That’s not the only part of the island with some provenance. As far back as the time of the Teutonic Order, wine had been grown on Mainau. Though the vineyard laid out on the south west slope of the island, near the “Swedish tower”, comes from the time of Frederick I. Over time vineyard walls were built, the soil was replaced, grape varieties were experimented with and an excellent Lake Konstanz wine flourished here.

After the death of Frederick I, at the request of his widow, nothing in the park and garden was changed. Therefore in 1932, Lennart Bernadotte took over a park overgrown with local vegetation, in which initially more had to be dug up than planted. Based on the foundations established by Frederick I, Lennart Bernadotte gradually developed today’s “Flower Island of Mainau”, which was to be his life’s work.

Initially, the previous arboretum was cleared of wild growth, and lines of sight of the lake were exposed. Then the basic structures of the original park were restored, and further designs were initiated.

Post-war, from 1950 onwards, the development of the island continued full steam ahead. By 1955, a year of rolling flower exhibitions had been established with the orchid show, spring bulbs, rhododendrons, roses, summer flowers, citrus collection and the respective collections of fuchsias and dahlias.

Gradually, the historical buildings were also fully renovated and in 1968 a large palm house was built to replace the former winter greenhouses. Today, the park and garden of Mainau attract approx. 1.2 million visitors per annum. 25 hectares of the total 45-hectare island are showcase areas and the park is continually being further developed.

In 2003, the island of Mainau was awarded protected status while the castle, church, harbour, the Italian rose garden, parts of the arboretum and fortification walls are under the highest level of protection and conservation. Meanwhile, the sensitive further development of the island is being continued by the Bernadotte family.

Postcard from Lake Konstanz III

Aside from the cities of Meersburg and Konstanz, there are three islands on the lake well worth a visit or, in our case, a revisit.

Mainau

The 110-acre garden island of Mainau is renowned for its carpets of flowers and greenhouses. It has nearly 10,000 rose bushes, lots of different types of gardens, thousands of butterflies, a 13th-century baroque palace, plenty of restaurants, a petting zoo and a magnificent arboretum. Plus, as you wander around the gardens, you get tantalising glimpses of the lake.

It is an unquestionably beautiful place and one of the most visited sites in the area, with over two million visitors every year. It’s the place my late mother – a keen gardener – always wanted to visit when she came to stay. She, my father, and their friends, spent many a happy hour wandering through its gardens.

On the Thursday, we took the boat directly from Meersburg to Mainau. Given the time of year, we expected the island to be ablaze with colour, and we weren’t disappointed. We’d missed the spring bulbs but the rhododendruns were still in full bloom.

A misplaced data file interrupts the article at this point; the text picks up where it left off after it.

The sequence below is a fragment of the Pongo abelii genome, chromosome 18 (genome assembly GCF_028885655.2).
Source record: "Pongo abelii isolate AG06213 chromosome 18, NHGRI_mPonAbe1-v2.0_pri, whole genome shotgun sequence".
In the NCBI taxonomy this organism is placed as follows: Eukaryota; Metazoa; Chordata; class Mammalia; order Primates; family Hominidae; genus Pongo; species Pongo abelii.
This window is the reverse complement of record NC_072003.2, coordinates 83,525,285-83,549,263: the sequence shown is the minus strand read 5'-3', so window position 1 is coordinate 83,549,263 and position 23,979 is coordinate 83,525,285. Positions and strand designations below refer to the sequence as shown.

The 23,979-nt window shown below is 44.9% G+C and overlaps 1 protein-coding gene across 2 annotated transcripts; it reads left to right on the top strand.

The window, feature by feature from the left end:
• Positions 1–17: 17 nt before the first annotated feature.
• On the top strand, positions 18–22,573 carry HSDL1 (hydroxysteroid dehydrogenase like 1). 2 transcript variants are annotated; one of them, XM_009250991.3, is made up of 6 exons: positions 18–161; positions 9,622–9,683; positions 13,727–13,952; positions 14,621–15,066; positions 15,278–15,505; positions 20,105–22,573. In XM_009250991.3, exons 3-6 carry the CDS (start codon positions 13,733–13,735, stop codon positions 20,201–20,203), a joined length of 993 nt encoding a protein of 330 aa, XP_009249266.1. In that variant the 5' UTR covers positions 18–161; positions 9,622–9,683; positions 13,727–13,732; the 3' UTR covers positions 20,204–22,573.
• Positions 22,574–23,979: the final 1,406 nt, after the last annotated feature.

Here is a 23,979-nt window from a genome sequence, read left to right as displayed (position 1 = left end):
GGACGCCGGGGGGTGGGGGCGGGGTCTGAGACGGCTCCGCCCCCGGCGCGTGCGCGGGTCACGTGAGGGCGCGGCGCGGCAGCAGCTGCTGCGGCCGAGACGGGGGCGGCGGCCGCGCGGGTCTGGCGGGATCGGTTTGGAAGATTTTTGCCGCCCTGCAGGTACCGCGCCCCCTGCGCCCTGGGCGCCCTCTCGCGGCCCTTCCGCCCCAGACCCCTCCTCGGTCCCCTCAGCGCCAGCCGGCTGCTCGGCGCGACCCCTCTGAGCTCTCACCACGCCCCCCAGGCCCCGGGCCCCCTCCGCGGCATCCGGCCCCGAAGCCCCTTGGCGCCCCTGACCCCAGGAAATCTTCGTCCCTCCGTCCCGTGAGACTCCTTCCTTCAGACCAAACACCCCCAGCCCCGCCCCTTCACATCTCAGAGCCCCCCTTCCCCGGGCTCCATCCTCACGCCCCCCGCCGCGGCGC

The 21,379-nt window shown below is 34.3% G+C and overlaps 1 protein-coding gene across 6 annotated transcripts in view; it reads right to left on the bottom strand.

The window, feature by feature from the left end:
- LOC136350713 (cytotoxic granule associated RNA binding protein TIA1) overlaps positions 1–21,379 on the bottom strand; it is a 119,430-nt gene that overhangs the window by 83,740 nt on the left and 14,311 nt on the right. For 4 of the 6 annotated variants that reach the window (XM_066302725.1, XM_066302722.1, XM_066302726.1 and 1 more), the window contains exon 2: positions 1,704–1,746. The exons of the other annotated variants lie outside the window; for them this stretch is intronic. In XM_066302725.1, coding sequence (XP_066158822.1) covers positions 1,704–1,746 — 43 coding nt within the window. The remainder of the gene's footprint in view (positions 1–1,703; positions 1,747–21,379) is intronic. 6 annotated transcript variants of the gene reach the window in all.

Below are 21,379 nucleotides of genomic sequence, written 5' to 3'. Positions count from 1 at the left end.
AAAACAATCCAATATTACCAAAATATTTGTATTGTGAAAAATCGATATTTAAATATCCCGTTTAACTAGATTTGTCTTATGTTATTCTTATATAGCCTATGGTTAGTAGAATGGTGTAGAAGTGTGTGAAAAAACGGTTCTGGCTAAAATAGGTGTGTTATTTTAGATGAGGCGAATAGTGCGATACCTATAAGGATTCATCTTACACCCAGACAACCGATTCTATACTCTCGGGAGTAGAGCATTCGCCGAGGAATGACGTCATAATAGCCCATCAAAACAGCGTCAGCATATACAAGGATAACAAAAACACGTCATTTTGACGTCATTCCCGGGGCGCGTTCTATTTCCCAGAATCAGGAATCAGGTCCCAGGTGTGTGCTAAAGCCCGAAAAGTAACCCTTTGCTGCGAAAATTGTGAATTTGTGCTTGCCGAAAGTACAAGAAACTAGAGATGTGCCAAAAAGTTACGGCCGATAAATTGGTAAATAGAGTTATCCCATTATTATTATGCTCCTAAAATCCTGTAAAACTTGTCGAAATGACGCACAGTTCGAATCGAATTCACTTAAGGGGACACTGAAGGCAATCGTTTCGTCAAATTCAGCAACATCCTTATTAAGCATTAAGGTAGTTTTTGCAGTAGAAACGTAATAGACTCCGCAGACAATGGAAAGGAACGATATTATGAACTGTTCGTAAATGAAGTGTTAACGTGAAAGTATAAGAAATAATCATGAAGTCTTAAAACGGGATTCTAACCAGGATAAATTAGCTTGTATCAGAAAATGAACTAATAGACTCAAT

Reichenau

To the west of Konstanz, and directly opposite where we once lived in Hegne, is Reichenau. Declared a UNESCO world Heritage Site in 2000 because of its monastery, the Abbey of Reichenau. The abbey’s minster church is dedicated to the Virgin Mary and Saint Mark. Two further churches built on the island were consecrated to Saint George, and to Saints Peter and Paul. Reichenau’s famous artworks include (in the church of St George) the Ottonian murals of miracles of Christ, unique survivals from the 10th century.

Today the island is better known for its vegetable farms which at certain times of the year smell strongly of cabbages, its annual Wine Festival and the Wollmatinger Ried which is a large nature reserve next to the island. It’s a reeded wetland used by many birds as a stopover during their annual migration.

Lindau

On the other side of the lake you’ll find Lindau which has a magnificent harbour guarded by a Bavarian (it’s in Bayern, not Baden-Wurttemburg) lion and lighthouse, in addition the town is full of medieval half-timbered and painted buildings.

We visited on Saturday when the sun shone, the market was in full-swing and the place was busy with tourists. Like many of the old towns on the lake, it’s not changed much and is instantly recognisable. We ate lunch (more asparagus) at one of favourite spots looking out over the harbour. There’s a boat from Meersburg to Lindau but it takes 21/2 hours to get there so we drove and parked in a new multi-storey car park next to the new entertainment centre, both recently built on the island but outside of the old city walls.

Any trip to the Lake of Constance should include visits to all three of these islands. In fact, it’s hard to think of anywhere around the lake not worthy of a visit, though obviously the more picturesque places like Konstanz and Meersburg are worthy of more than a cursory visit.